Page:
"Abe!" the freezing severity of Kent's tone and manner would have been hopelessly fatal to early vegetables. "Abe you've many good qualities--more of 'em shan any man I know. but a degrading passion fur shtrong drink is ruinin' you. I'm your besht fren, an' shay it wish tearsh in m' eyes. Lemme beg o' you t' reform ere it ish too late. Beware of it, my fren, beware of it. It shtingeth like a serpent, an' biteth like a multiplier--I mean an adder. You haven't got my shuperb self-control, an' so yer only shafety lies in total abstinence. Cheese it, my fren, cheese it on she sheductive but fatal lush."
"Are we goin' out t' meet she boysh?" inquired Abe.
"Shertainly we are. Yesshir. An' we're goin' out ash I proposed. Yer a shplendid feller, Abe," continued Kent, with lofty patronage. "A shplendid feller, an' do great credit t' yer 'portunities. But y' haven't had my 'dvantages of mingling constantly in p'lite s'ciety, y'know. Rough diamond, I know, 'nall that short o' shing, but lack polish an' easy grace. So I'll be th' Lord Mayor, an' y'll be th' train. Undershtand?"
He lurched forward, and came near falling over the chair, but recovering he stiffened up and gazed on that useful article of furniture with a sternness that implied his belief that it was a rascally blackleg trying to insinuate itself into the circle of refinement and chaste elegance of which he was the particular ornament.
"Come," he resumed, "le's bedizen ourselves; le's assume th' shplendor 'propriate t' th' 'casion."
When the troops marched in in the afternoon, the encountered at the head of the crowd that met them at the crossing of the creek just ouside of town, a man who seemed filled with deep emotion, and clothed with strange fancies. He wore a tall silk hat of antique patter, carefully brushed, which he protected from the rays of the sun with a huge blue cotton umbrella. A blue broadcloth coat, with gilt buttons, sat jauntily over a black satin vest, and nankeen trousers. A pair of gold spectacles reposed in magisterial dignity about half way down his nose, and a large silver-headed cane in the left hand balanced the umbrella in the right. By the side of the man with rare vestments stood another figure of even more limpness of general bearing, whose garb consisted of a soldier's uniform pantaloons and woolen shirt--none too clean--set off by a black dress-coat, and white linen vest.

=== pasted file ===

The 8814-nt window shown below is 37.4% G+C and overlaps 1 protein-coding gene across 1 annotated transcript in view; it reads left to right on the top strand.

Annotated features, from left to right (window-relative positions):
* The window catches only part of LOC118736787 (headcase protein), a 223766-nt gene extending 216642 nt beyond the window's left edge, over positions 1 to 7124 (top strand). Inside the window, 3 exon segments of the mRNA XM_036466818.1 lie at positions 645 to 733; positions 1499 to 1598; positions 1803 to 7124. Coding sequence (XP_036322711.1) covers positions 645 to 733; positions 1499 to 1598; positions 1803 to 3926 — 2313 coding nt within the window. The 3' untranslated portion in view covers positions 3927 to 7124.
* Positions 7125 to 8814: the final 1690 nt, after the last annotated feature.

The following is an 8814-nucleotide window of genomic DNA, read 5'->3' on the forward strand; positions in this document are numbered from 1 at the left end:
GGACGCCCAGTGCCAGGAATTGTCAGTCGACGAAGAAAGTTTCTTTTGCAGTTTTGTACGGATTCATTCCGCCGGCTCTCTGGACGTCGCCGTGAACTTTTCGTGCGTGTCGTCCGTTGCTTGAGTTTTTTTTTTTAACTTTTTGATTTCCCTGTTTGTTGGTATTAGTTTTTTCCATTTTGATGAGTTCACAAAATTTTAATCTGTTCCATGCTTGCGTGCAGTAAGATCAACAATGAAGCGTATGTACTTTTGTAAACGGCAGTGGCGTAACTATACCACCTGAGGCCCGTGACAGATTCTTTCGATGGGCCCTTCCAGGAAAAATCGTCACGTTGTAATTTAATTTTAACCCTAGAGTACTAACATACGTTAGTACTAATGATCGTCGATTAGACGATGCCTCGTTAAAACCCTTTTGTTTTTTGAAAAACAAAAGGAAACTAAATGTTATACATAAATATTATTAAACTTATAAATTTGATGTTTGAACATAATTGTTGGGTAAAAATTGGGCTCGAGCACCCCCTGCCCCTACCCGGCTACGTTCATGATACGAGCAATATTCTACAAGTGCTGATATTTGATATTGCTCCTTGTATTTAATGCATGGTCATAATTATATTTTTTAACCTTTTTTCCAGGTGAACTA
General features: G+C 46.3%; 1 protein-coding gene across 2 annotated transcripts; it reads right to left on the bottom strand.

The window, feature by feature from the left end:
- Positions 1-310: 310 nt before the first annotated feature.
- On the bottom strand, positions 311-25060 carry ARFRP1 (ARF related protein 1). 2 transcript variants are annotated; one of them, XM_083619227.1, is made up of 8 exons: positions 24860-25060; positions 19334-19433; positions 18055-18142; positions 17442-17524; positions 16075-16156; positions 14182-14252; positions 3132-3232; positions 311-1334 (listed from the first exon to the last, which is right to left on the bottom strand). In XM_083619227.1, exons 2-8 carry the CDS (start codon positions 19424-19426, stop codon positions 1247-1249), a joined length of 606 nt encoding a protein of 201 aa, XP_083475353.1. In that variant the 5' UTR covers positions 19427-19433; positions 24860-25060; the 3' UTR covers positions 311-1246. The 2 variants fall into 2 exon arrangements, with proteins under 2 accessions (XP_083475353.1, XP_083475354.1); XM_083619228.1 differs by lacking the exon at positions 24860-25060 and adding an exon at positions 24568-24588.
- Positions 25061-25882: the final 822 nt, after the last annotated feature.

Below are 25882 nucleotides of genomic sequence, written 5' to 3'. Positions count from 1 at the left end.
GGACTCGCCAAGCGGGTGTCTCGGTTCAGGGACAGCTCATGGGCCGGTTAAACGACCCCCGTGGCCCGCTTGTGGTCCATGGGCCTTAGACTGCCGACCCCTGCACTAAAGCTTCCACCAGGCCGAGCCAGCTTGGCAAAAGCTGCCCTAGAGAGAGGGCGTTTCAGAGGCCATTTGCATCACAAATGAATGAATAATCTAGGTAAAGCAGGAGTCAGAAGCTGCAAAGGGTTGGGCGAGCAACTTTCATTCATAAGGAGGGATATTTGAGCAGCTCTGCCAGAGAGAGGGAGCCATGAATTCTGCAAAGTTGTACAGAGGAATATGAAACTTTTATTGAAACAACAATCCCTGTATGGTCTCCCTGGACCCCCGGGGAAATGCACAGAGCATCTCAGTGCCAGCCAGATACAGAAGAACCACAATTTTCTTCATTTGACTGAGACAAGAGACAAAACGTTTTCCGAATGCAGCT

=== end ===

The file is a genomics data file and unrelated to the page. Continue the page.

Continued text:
As the head of the column came up he in the blue broadcloth pulled off his hat and spectacles, and addressed himself to speech:
"Allow me, shir, to welcome you with hoshpitable hands to a bloody--no, let me tender you, shir, the liberties of our city, and reshoice shat she old banner which has braved she battle, hash---"
The column had stopped, and the Captain commanding the advance was listening patiently to what he supposed was the address of an enthusiastic, but eccentric old Kentuckian, when one of the sharp-eyed ones in the company shouted out:
"I declare, it's Kent Edwards and Abe Bolton."
The yell of laughter and applause at the ludicrous masquerade shook the hills. The Colonel rode up to see what occasioned it. He recognized his two men, and his face darkened with anger.
"You infernal rascals," he shouted, "you have been off plundering houses, have you, in place of being with your company. I'll stop this sort of thing mighty sudden. This regiment shall not degrade itself by plundering and robbing, if I have to shoot every man in it. Captain, arrest those men, and keep thim in close confinement until I can have them tried and properly punished."